Etymology
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growing (adj.)
Old English, present-participle adjective from grow (v.). Growing season is attested from 1729; growing pains by 1752.
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growing (n.)
late 14c., "a gradual increase, action of causing to increase," verbal noun from grow (v.). Meaning "that which has grown, a crop" is from 1540s. Dialectal growsome "tending to make things grow" is from 1570s.
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adolescent (adj.)
1785, "growing toward maturity," from Latin adolescentem/adulescentem (nominative adolescens/adulescens) "growing, near maturity, youthful," present participle of adolescere "grow up, come to maturity, ripen" (see adolescent (n.)).
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growth (n.)
1550s, "stage in growing," from grow + -th (2), on model of health, stealth, etc. Compare Old Norse groði, from groa "to grow." Meaning "that which has grown" is from 1570s; "process of growing" is from 1580s. Old English used grownes "increase, prosperity."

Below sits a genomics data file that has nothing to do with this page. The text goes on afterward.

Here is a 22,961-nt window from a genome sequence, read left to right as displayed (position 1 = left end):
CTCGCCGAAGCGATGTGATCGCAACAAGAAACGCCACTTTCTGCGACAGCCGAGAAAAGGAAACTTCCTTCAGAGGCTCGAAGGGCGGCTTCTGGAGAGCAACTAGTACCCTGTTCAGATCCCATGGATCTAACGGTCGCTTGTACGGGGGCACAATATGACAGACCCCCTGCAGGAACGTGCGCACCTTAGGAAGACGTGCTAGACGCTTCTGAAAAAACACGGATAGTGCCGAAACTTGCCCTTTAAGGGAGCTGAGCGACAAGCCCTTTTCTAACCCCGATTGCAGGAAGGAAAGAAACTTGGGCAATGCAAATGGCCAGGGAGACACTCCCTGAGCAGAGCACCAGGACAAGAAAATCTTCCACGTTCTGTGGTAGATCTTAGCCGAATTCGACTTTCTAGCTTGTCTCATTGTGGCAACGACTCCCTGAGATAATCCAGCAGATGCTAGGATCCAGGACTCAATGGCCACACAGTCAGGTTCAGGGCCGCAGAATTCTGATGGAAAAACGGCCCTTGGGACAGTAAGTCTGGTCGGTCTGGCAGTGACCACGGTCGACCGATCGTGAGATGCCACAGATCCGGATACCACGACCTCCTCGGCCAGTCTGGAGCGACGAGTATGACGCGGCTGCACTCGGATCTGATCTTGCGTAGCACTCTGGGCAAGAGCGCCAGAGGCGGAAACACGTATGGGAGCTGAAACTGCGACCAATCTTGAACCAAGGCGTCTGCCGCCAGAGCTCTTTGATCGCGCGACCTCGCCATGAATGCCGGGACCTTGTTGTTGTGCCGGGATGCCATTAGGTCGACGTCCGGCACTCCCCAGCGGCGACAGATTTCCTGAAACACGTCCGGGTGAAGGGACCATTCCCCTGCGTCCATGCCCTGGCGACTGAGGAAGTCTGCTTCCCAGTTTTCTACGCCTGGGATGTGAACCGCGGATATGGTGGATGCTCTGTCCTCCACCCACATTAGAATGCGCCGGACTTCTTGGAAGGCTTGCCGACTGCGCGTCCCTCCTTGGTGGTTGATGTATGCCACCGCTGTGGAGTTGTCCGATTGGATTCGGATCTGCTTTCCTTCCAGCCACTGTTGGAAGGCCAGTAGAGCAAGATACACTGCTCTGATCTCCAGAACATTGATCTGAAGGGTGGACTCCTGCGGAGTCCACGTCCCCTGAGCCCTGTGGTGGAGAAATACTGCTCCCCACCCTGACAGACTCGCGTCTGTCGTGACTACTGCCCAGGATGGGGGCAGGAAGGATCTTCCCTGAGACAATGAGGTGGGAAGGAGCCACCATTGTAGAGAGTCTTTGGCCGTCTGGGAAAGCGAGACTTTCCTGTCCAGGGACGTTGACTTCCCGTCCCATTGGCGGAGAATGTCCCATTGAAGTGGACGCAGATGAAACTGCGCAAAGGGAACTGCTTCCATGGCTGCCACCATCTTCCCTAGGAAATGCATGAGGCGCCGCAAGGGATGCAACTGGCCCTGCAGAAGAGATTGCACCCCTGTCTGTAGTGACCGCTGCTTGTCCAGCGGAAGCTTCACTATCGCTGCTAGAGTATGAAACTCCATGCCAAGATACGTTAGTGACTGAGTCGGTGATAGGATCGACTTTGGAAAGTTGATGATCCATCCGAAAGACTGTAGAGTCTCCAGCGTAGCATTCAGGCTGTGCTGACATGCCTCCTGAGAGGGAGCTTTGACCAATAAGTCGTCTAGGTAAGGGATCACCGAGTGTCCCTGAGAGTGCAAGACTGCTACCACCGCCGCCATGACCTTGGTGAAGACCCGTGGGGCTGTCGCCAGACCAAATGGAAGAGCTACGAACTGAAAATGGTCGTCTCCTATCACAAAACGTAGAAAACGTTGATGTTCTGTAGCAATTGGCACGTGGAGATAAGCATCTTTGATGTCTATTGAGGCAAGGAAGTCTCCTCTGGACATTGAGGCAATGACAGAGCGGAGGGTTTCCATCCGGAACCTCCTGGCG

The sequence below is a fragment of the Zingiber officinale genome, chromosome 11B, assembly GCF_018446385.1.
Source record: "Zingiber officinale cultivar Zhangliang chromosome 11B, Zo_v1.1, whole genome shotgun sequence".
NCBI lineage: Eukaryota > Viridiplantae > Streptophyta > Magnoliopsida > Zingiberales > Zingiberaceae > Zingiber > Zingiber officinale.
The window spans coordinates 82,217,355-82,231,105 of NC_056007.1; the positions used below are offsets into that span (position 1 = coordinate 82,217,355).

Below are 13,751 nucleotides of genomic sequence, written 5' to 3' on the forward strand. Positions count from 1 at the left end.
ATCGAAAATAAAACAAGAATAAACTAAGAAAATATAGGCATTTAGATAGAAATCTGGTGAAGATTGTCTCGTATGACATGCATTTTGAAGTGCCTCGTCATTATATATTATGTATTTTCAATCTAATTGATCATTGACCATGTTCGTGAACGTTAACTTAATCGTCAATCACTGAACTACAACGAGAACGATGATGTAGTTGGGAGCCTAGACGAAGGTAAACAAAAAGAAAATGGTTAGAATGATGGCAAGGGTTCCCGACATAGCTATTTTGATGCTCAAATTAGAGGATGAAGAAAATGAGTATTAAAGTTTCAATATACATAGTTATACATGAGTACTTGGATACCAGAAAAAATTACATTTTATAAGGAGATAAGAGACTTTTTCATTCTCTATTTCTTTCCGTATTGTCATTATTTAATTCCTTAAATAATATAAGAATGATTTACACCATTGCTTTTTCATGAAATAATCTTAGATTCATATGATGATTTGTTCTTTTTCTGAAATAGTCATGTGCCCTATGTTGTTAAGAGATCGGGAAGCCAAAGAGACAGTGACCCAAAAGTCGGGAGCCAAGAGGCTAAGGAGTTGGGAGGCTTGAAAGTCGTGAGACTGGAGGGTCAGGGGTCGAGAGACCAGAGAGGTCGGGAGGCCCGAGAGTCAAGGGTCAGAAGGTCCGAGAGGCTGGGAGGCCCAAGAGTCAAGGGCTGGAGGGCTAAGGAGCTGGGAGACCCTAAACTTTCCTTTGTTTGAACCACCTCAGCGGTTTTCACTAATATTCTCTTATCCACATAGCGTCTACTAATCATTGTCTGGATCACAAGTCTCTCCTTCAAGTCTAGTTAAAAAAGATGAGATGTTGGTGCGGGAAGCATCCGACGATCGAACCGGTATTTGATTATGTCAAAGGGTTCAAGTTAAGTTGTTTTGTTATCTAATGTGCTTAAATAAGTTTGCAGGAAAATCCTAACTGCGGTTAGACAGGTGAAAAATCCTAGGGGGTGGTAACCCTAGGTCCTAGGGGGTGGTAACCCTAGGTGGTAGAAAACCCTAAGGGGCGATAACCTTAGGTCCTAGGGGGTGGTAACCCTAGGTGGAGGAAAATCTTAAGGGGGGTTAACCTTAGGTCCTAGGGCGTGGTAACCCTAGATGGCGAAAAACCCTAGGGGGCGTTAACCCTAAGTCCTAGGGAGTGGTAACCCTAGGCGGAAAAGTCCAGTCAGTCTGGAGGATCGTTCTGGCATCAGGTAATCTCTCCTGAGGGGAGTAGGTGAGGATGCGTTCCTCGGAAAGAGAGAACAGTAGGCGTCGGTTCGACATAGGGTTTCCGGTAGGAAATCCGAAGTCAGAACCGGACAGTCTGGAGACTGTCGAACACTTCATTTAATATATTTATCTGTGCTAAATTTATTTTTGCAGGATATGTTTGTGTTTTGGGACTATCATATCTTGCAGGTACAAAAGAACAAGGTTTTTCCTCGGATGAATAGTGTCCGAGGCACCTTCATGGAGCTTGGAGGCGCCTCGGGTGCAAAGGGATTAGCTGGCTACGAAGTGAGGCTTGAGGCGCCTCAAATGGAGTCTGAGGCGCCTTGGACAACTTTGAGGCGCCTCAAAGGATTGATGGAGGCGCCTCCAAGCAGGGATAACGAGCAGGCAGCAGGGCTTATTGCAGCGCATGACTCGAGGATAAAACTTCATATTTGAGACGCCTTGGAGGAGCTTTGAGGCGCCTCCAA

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regrowth (n.)

"a growing again, a new or second growth," 1741, from re- "back, again" + growth.

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wooded (adj.)
"covered with growing trees," c. 1600, from wood (n.).
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juvenescence (n.)
"the state of growing or being young," 1766; see juvenescent + -ence.
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undergrowth (n.)
"shrubs or small trees growing amid larger ones," c. 1600, from under + growth.
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concretion (n.)

c. 1600, "act of growing together or uniting in one mass;" 1640s, "mass of solid matter formed by growing together or conglomeration," from French concrétion (16c.) or directly from Latin concretionem (nominative concretio) "a compacting, uniting, condensing; materiality, matter," from concretus "condensed, congealed" (see concrete (adj.) ). Related: Concretional; concretionary.

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endogenous (adj.)
"growing or proceeding from within," especially with reference to a class of plants including cereals, palms, plantains, etc., 1822, from endo- "within" + -genous "producing."
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